Last night and this morning I engaged in a lengthy Twitter exchange with Russ Roberts @EconTalker regarding his admission that his bias directs his economics and his economics policies.
My challenge was what was relevant was his motives not his bias (for even a dog knows the difference between being tripped over an being kicked).
While he denies such, Roberts is a conservative in that all his policy proscriptions always, at the end, line up with the financial and political interests of the .01%.
I have challenged Roberts to answer the arguments of Jefferson and Madison for, inter alia, silent laws that promote equality and equal political power but he has not and I doubt he will answer.
I have also challeged Roberts to explain why Jefferson was wrong in advocating for the University of Virginia.
In the course of his defense, Roberts asserted he wasn't a voice for the .01 because he opposed the bank bailouts. The problem is that the bank bailouts didn't bail out the Kochs, the .01%, they bailed out the lower class, the 85/90 to 99%.
To understand why requires a knowledge of how the financial crisis came about deep within the applicable federal regulations.
I learned in 2001 the mis-workings of Greenspan when I took on a case where the appraiser for a national bank's loans had no office but was working out of a bar in Southern Illinois. A real estate developer was preparing the appraisals and bringing to the bar to be signed and sealed, naturally for cash. The bank would then securitize the loans, all with the watching and approving eye of Alan Greenspan engaged in Galt-style financial regulation of the sort approved of by Roberts (if Roberts didn't know this was how loans were being made he has no business advocating the US public should take the hit for bad loans).
To the specifics. At the time, federal bank regulations detailed that loans made by national banks had to be appraised. The professionalism of the appraiser was to be a check on bad loans. To assure professionalism, the bank originating the loan was supposed to hire the appraiser who would then tend to be honest because his economic and legal duties ran to the lending bank. Here is the applicable regulation:
Subsection (b)(1) is pretty straight forward. If the lending national bank had hired and paid the fee appraiser with his office in a bar, that would pass muster under the regulation. But, that was not what was going on. Recall, the real estate developer who was building and selling homes was preparing loan applications for its buyers and hiring the appraiser, paying him in cash.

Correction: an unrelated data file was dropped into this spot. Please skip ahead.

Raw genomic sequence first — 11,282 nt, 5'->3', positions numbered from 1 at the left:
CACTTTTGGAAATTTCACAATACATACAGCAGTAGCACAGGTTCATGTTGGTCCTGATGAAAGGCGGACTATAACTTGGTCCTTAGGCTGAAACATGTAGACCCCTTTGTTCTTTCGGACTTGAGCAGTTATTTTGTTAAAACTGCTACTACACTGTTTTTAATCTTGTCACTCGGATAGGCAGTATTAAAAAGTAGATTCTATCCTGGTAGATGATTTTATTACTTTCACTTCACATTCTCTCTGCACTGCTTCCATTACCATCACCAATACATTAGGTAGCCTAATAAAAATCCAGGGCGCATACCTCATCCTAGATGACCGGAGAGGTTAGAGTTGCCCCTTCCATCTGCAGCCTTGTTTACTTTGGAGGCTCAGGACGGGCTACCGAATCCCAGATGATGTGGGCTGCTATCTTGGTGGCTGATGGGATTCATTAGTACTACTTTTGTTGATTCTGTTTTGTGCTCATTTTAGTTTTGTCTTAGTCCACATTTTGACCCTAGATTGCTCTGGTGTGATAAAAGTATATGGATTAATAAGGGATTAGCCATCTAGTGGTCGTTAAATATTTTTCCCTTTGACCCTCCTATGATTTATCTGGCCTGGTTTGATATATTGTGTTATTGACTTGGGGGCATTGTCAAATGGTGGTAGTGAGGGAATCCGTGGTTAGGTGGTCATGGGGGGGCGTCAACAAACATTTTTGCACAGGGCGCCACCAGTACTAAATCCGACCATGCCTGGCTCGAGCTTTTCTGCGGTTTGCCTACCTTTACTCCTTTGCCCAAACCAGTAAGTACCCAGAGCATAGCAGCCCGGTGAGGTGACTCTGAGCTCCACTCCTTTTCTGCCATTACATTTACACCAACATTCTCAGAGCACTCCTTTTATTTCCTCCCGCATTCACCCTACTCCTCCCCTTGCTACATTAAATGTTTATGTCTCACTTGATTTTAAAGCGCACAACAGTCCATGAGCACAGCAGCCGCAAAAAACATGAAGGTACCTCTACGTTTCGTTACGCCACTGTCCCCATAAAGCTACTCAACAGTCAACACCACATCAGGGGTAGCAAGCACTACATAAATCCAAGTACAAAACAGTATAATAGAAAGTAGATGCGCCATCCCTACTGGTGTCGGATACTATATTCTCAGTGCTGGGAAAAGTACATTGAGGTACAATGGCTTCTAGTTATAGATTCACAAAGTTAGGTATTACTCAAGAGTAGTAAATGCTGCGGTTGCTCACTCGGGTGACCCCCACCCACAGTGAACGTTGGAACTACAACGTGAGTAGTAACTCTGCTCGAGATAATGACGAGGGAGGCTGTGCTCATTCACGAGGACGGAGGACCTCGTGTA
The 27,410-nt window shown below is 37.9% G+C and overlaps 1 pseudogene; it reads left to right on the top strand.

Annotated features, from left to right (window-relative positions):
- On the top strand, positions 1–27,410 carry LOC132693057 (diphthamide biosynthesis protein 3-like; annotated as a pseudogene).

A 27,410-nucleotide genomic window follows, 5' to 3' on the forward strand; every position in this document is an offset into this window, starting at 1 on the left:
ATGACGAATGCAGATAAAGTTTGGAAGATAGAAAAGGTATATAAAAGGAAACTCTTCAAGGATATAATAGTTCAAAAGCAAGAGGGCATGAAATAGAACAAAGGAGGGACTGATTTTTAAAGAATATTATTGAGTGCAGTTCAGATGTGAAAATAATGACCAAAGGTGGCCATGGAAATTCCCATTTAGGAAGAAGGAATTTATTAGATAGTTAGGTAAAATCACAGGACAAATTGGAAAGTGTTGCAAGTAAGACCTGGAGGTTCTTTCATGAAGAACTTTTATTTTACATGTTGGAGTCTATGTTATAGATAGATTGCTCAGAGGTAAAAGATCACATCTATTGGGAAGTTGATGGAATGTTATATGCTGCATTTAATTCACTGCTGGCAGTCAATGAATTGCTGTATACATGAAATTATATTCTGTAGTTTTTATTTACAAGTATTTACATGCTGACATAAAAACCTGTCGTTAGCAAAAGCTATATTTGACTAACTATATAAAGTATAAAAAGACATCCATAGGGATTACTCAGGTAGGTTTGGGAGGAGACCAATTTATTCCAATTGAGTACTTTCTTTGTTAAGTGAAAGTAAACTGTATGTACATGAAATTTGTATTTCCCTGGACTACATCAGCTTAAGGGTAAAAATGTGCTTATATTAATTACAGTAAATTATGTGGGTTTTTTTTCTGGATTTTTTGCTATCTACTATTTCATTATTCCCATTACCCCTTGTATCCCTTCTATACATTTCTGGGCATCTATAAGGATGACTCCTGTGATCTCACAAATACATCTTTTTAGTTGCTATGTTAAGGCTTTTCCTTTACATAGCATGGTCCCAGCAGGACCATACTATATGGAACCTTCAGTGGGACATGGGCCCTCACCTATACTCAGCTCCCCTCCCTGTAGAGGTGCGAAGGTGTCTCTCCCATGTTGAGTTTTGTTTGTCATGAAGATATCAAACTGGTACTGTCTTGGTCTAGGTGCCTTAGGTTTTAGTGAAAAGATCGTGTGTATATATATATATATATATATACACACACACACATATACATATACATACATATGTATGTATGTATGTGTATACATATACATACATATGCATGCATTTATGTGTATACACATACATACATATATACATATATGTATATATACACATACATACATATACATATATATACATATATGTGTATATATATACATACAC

Section (b)(2) applies directly to the transactions as they were actually being conducted. The loans were suitable for making and securitization if, and only if, the real estate developer was a financial services institution.
One would naturally ask, do the regs say what is a financial services institution? The answer: "No," leaving it up to the OCC, which regulated the national bank, and the Federal Reserve, which regulated its holding company, to determine who or what was a financial services institution.
Greespan, with his wacko-libertarian ideas, had no problem classifying everyone, including the real estate developer who was taking loan apps so as to sell new homes, as a financial services institution.
Very simply, by constructing a single regulation (hidden deep withing CFR), Greenspan and the OCC completely deregulated the underwriting and securitization of home loans in the United States.
No license was required. Anyone could call themselves a financial services institution, take loan applications and submit them to a national bank. A national bank could then make the loan and resell such via securitization, dodging the risk of loss if the loan went bad, leading the public to believe the loan underwriting process had been supervised for safety and soundness when, in fact, it was as corrupt as possible when those with the greatest financial interest in the transaction could select and hire the appraiser, paying them cash to assure their disloyalty.
On October 6, 2008 Economist Robert H. Dugger said what Greenspan was doing was "packing US debt as sausage, wrapped such up as Credit Default Swaps with mouse hairs" not filet mignon at 33:40
That my friends is the free market world for which Russ advocates; sausage wrapped to imply it is filet mignon but in reality, sausage with mouse hairs.